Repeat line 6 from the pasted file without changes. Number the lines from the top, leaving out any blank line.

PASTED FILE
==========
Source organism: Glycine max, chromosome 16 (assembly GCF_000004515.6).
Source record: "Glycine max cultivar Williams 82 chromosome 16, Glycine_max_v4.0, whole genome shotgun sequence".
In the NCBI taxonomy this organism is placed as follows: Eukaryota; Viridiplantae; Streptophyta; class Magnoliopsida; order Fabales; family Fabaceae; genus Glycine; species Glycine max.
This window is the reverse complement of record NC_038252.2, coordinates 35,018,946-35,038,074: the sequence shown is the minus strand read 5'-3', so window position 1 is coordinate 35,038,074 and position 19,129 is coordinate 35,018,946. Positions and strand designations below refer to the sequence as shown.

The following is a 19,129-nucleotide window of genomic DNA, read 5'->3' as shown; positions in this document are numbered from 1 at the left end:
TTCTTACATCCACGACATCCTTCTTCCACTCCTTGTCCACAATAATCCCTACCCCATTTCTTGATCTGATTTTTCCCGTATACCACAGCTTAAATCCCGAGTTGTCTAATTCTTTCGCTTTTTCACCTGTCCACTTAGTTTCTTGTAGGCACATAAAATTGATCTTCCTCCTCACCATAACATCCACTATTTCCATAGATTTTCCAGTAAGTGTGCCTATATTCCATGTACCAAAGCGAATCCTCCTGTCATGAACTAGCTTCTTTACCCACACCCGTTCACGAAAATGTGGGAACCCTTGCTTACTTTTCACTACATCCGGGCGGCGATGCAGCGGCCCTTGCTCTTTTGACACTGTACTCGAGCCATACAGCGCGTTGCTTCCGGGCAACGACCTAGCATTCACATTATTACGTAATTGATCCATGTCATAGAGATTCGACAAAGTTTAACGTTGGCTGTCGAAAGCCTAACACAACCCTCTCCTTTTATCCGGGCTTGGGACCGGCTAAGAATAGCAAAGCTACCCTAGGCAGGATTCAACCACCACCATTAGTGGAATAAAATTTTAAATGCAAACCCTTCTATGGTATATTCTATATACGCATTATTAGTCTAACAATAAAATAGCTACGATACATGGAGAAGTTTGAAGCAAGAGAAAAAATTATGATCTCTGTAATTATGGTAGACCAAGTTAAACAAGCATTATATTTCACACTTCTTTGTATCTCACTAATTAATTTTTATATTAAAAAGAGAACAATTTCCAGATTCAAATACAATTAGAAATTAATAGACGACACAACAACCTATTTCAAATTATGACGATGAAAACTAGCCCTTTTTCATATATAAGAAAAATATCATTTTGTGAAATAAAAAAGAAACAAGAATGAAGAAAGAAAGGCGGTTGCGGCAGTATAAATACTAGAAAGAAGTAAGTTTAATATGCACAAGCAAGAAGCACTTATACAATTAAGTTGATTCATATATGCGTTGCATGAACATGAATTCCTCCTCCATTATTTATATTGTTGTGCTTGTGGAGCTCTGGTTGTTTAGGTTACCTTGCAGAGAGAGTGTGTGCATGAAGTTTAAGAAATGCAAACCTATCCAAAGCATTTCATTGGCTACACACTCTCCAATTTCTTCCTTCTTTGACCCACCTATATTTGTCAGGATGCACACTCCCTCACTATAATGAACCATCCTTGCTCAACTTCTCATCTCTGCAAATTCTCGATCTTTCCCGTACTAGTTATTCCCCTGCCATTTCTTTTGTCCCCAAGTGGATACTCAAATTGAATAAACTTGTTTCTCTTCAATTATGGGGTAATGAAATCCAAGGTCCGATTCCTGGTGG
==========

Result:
TTCTTACATCCACGACATCCTTCTTCCACTCCTTGTCCACAATAATCCCTACCCCATTTCTTGATCTGATTTTTCCCGTATACCACAGCTTAAATCCCGAGTTGTCTAATTCTTTCGCTTTTTCACCTGTCCACTTAGTTTCTTGTAGGCACATAAAATTGATCTTCCTCCTCACCATAACATCCACTATTTCCATAGATTTTCCAGTAAGTGTGCCTATATTCCATGTACCAAAGCGAATCCTCCTGTCATGAACTAGCTTCTTTACCCACACCCGTTCACGAAAATGTGGGAACCCTTGCTTACTTTTCACTACATCCGGGCGGCGATGCAGCGGCCCTTGCTCTTTTGACACTGTACTCGAGCCATACAGCGCGTTGCTTCCGGGCAACGACCTAGCATTCACATTATTACGTAATTGATCCATGTCATAGAGATTCGACAAAGTTTAACGTTGGCTGTCGAAAGCCTAACACAACCCTCTCCTTTTATCCGGGCTTGGGACCGGCTAAGAATAGCAAAGCTACCCTAGGCAGGATTCAACCACCACCATTAGTGGAATAAAATTTTAAATGCAAACCCTTCTATGGTATATTCTATATACGCATTATTAGTCTAACAATAAAATAGCTACGATACATGGAGAAGTTTGAAGCAAGAGAAAAAATTATGATCTCTGTAATTATGGTAGACCAAGTTAAACAAGCATTATATTTCACACTTCTTTGTATCTCACTAATTAATTTTTATATTAAAAAGAGAACAATTTCCAGATTCAAATACAATTAGAAATTAATAGACGACACAACAACCTATTTCAAATTATGACGATGAAAACTAGCCCTTTTTCATATATAAGAAAAATATCATTTTGTGAAATAAAAAAGAAACAAGAATGAAGAAAGAAAGGCGGTTGCGGCAGTATAAATACTAGAAAGAAGTAAGTTTAATATGCACAAGCAAGAAGCACTTATACAATTAAGTTGATTCATATATGCGTTGCATGAACATGAATTCCTCCTCCATTATTTATATTGTTGTGCTTGTGGAGCTCTGGTTGTTTAGGTTACCTTGCAGAGAGAGTGTGTGCATGAAGTTTAAGAAATGCAAACCTATCCAAAGCATTTCATTGGCTACACACTCTCCAATTTCTTCCTTCTTTGACCCACCTATATTTGTCAGGATGCACACTCCCTCACTATAATGAACCATCCTTGCTCAACTTCTCATCTCTGCAAATTCTCGATCTTTCCCGTACTAGTTATTCCCCTGCCATTTCTTTTGTCCCCAAGTGGATACTCAAATTGAATAAACTTGTTTCTCTTCAATTATGGGGTAATGAAATCCAAGGTCCGATTCCTGGTGG